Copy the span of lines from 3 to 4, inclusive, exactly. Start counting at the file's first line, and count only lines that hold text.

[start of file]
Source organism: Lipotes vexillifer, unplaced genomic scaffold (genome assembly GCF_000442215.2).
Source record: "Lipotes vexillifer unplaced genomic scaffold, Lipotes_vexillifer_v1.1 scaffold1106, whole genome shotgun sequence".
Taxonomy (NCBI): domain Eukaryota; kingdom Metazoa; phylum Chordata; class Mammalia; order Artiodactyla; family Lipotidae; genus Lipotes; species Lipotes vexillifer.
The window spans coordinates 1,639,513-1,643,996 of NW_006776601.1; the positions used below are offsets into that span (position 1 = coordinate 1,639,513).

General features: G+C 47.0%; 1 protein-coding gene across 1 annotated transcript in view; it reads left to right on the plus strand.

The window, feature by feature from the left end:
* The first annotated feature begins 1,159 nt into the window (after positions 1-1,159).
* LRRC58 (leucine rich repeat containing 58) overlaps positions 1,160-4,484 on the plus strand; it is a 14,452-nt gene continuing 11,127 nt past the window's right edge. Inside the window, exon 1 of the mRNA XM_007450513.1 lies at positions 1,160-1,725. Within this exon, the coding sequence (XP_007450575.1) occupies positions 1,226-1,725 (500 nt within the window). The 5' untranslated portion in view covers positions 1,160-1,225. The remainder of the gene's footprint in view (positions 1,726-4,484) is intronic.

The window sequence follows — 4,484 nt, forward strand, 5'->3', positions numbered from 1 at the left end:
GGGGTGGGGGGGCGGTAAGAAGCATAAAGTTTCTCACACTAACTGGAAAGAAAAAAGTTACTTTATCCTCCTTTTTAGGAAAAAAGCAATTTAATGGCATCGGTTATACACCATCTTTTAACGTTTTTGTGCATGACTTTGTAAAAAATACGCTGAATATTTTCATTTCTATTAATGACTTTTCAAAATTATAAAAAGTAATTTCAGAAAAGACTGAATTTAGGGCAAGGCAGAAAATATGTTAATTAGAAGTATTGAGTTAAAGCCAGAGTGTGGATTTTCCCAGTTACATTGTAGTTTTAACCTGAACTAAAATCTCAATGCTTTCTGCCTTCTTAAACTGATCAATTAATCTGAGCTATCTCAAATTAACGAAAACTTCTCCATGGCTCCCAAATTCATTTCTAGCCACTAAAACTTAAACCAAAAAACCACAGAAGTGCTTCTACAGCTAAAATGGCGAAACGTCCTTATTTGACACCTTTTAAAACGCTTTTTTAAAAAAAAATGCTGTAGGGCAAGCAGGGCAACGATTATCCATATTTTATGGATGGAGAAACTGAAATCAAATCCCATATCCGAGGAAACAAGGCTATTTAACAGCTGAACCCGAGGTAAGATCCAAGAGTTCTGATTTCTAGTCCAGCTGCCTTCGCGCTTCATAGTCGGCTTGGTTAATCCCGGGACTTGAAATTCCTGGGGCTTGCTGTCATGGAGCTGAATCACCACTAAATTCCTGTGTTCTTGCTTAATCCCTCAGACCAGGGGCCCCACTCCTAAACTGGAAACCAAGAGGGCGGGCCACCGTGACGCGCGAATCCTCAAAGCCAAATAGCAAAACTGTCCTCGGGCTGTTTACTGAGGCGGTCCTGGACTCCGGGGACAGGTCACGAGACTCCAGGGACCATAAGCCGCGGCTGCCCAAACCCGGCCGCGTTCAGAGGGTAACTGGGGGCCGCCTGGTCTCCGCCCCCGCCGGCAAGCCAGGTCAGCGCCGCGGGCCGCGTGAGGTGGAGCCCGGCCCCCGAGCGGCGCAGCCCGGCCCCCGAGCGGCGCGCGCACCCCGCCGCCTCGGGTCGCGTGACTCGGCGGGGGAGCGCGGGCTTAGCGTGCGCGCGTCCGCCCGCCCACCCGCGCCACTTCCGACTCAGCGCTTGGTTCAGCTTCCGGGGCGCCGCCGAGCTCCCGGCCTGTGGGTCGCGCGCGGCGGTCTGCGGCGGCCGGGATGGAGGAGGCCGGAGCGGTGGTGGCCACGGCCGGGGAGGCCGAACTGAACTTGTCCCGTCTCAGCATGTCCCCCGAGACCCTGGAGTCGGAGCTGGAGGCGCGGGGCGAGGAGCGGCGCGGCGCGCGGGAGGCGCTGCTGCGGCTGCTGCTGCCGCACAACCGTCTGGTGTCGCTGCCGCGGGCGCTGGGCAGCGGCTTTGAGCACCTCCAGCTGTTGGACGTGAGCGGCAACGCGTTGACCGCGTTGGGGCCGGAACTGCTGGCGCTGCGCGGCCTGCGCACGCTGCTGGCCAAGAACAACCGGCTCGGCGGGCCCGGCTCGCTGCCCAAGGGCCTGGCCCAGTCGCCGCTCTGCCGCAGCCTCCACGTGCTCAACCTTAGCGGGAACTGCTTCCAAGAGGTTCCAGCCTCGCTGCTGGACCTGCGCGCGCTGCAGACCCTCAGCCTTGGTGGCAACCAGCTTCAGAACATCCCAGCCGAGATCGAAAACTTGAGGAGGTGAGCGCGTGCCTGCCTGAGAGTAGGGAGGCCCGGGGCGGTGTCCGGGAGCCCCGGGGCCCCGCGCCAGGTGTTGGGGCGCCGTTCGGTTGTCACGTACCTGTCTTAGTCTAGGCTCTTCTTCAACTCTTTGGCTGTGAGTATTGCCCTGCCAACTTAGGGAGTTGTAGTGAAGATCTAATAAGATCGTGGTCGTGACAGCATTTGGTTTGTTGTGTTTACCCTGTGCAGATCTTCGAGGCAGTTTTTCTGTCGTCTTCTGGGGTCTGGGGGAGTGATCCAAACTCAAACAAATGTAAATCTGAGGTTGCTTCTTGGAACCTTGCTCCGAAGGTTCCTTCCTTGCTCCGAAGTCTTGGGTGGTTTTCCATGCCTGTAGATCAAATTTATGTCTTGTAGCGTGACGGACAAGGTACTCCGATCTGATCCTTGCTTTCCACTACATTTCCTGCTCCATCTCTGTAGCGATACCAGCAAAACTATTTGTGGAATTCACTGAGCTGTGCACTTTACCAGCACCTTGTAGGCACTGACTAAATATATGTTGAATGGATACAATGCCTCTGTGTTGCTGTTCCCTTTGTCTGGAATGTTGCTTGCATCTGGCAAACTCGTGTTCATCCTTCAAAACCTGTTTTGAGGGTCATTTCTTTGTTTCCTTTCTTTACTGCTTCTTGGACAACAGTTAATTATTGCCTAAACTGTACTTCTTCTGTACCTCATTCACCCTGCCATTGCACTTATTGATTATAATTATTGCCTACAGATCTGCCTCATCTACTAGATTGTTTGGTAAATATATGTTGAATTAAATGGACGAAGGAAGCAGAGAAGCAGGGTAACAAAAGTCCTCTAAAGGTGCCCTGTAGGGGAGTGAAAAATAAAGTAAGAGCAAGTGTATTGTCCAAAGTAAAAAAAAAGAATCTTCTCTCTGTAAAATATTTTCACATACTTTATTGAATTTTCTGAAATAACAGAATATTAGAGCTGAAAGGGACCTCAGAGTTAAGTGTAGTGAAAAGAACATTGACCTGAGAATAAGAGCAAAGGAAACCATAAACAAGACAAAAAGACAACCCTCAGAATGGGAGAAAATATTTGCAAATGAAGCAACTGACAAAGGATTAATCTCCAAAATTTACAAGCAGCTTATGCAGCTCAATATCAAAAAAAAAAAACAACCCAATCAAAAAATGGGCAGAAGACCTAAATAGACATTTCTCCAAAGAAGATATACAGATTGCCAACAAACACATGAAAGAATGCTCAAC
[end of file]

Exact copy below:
Taxonomy (NCBI): domain Eukaryota; kingdom Metazoa; phylum Chordata; class Mammalia; order Artiodactyla; family Lipotidae; genus Lipotes; species Lipotes vexillifer.
The window spans coordinates 1,639,513-1,643,996 of NW_006776601.1; the positions used below are offsets into that span (position 1 = coordinate 1,639,513).